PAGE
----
Avoid Dangerous Situations
Some chemicals shouldn't be mixed together. In fact, these chemicals shouldn't even be stored near each other on the chance that an accident could occur and the chemicals could react. Be sure to keep incompatibilities in mind when reusing containers to store other chemicals. Here are some examples of mixtures to avoid:
- Acids with cyanide salts or cyanide solution. Generates highly toxic hydrogen cyanide gas.
- Acids with sulfide salts or sulfide solutions. Generates highly toxic hydrogen sulfide gas.
- Acids with bleach. Generates highly toxic chlorine gas.
- Oxidizing acids (e.g., nitric acid, perchloric acid) with combustible materials (e.g., paper, alcohols, and other common solvents). May result in fire.
- Solid oxidizers (e.g., permanganates, iodates, nitrates) with combustible materials (e.g., paper, alcohols, other common solvents). May result in fire.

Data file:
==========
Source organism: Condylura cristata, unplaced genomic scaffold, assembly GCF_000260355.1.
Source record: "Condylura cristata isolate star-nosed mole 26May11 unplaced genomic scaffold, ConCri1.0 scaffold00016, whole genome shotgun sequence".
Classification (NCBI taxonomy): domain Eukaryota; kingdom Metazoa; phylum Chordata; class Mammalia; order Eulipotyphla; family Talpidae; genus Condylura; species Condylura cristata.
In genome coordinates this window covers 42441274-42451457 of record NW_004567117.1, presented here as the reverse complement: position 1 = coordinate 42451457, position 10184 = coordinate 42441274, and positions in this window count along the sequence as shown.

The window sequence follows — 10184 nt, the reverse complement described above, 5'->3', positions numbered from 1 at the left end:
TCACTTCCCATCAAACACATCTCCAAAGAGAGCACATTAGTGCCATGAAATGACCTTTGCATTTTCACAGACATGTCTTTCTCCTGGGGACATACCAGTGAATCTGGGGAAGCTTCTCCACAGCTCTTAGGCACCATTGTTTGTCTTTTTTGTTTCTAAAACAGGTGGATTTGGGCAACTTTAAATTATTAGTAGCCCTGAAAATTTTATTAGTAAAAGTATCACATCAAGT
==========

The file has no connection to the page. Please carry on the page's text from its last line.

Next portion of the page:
- Hydrides (e.g., sodium hydride) with water. May form flammable hydrogen gas.
- Phosphides (e.g., sodium phosphide) with water. May form highly toxic phosphine gas.
- Silver salts with ammonia in the presence of a strong base. May generate an explosively unstable solid.
- Alkali metals (e.g., sodium, potassium) with water. May form flammable hydrogen gas.
- Oxidizing agents (e.g., nitric acid) with reducing agents (e.g., hydrazine). May cause fires or explosions.
- Unsaturated compounds (e.g., substances containing carbonyls or double bonds) in the presence of acids or bases. May polymerize violently.
- Hydrogen peroxide/acetone mixtures when heated in the presence of an acid. May cause explosions.
- Hydrogen peroxide/acetic acid mixtures. May explode upon heating.
- Hydrogen peroxide/sulfuric acid mixtures. May spontaneously detonate.